A new feature-length documentary from Italian filmmaker Giacomo Gatti exploring the impact of 16th-century architect Andrea Palladio and his architecture is set to screen across the world this year, beginning with showings in Italy on May 20. Taking a roaming, non-linear approach, the 97-minute film, Palladio: The Power of Architecture, features the likes of Lionello Puppi, Kenneth Frampton, George Saumarez Smith, and Peter Eisenman reflecting on their relationship to his historic influence and outsize role in the architectural imagination. The film was shot across both the United States and Europe, with students and scholars at Yale and Columbia talking about Palladio’s legacy intercut with footage of major sites like the Villa Foscari (often called La Malcontenta), Villa Capra (or "La Rotonda"), and other locations in Italy. While the film does consider the more formal aspects of Palladio’s and his imitators’ work, the film is no mere celebration or aesthetic survey. It attempts to unpack the broader sociopolitical implications of the architecture that resonate to this day, no less so than in the United States, where, a favorite of the so-called Founding Fathers, especially Thomas Jefferson, Palladio was declared the “Father of American Architecture” by Congress in 2010. (That political body’s own building’s Neoclassicism is itself inspired by Palladio’s aesthetic philosophy, though of course even more recognizably Palladian examples, like the University of Virginia Rotunda and Monticello, exist across the nation, especially in the D.C. area.) The film also wrestles with the place of conservation in architecture and what it’s like to live in a Palladian villa in the 21st century.
Posts tagged with "Palladio":
Thomas Jefferson embraced the architecture of Andrea Palladio as model for 18th century America, but he never actually visited any of the Veneto architect's buildings. Instead he came to know Palladio through Giacomo Leoni's first English translation of Quatro Libri dell'Architettura published in 1721. Now a beautifully-realized photographic exhibition, Found in Translation: Palladio–Jefferson, at the Canadian Center for Architecture in Montreal subtly focuses on Jefferson's translation of Palladian architectural form into buildings for the new democratic nation. Created and conceived by the Italian photographer Filippo Romano and Guido Beltramini, director of the Palladio Museum, the show features side-by-side images of Palladio's Veneto buildings and Virginia 'replicas' in the master's style. The exhibit also features original Palladio and Leoni books. Rather than focus on the American translation—which many scholars and artists have already done—this show highlights the American structures as a way of highlighting the master's resilient but irreducible Italian architecture. Romano's images all foreground the architecture in contemporary situations—being visited, for example, by tourists—to remove a second time from its original context and further highlight the architecture's enduring principles. The show runs until February 15th in the CCA's Octagonal Gallery and bookstore.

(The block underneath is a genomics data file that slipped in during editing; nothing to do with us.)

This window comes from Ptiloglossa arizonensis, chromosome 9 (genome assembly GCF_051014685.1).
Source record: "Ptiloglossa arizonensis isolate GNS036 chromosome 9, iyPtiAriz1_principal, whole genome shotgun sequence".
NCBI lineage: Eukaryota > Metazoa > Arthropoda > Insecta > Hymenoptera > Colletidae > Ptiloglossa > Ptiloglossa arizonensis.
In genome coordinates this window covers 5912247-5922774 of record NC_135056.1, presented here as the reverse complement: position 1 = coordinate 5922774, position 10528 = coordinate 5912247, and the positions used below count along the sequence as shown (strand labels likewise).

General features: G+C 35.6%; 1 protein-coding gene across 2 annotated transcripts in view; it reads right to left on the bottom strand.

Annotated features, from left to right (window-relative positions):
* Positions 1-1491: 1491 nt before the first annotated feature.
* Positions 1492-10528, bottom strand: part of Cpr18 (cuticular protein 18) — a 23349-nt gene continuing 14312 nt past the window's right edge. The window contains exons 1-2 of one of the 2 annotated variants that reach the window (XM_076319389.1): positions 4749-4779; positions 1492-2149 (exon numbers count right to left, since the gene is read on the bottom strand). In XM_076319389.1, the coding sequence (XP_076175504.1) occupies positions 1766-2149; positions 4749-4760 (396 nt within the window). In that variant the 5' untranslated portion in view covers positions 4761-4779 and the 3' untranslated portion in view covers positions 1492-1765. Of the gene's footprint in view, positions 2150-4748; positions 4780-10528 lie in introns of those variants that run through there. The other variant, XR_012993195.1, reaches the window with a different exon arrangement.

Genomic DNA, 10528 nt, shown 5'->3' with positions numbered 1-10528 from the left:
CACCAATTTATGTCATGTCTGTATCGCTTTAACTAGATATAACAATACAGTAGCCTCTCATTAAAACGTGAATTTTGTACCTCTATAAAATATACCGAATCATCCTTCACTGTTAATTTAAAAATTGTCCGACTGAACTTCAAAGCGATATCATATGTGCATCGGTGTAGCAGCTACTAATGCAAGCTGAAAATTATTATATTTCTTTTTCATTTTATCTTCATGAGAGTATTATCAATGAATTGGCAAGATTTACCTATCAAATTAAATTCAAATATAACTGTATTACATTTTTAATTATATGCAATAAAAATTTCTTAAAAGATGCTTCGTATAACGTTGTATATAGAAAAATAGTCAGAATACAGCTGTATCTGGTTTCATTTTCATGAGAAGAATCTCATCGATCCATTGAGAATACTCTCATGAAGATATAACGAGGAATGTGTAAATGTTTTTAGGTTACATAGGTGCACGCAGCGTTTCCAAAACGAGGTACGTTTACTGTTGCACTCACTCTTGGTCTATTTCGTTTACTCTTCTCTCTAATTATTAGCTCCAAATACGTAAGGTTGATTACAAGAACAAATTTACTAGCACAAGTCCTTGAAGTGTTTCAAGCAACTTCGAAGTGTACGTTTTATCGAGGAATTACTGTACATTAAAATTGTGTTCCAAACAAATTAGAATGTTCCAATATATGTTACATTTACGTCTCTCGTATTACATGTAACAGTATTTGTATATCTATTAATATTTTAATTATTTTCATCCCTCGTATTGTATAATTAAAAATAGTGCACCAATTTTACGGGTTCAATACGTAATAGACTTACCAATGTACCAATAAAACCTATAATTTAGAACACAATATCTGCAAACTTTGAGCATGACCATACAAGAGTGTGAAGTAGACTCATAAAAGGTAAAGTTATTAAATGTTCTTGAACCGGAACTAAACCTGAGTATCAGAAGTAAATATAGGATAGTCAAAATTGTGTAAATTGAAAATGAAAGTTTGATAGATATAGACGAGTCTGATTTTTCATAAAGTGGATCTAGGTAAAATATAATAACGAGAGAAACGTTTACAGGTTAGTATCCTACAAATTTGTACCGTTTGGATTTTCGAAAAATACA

Last night we were part of the "special crowd" that was invited to Villa Foscari for the unveiling of Zaha's newest sculpture for Villa Foscari, PALLADIO'S 500TH ANNIVERSARY. Villa Foscari is a patrician villa in Mira, near Venice, northern Italy, designed by the Italian architect Andrea Palladio. It is also known as La Malcontenta, a nickname which it received when the spouse of one of the Foscari's was locked up in the house because she allegedly didn't live up to her conjugal duty. Faces seen, Aric Chen, Laurie Beckleman, Robert Rubin, Joseph Giovannini, Charles Refro, Diana Darling, Ben Prossky (Columbia Univ.), Mayor of Venice, Massimo Cacciari, Liz Diller, Hani Rashid and Lise Anne Couture, and Nigel Coates.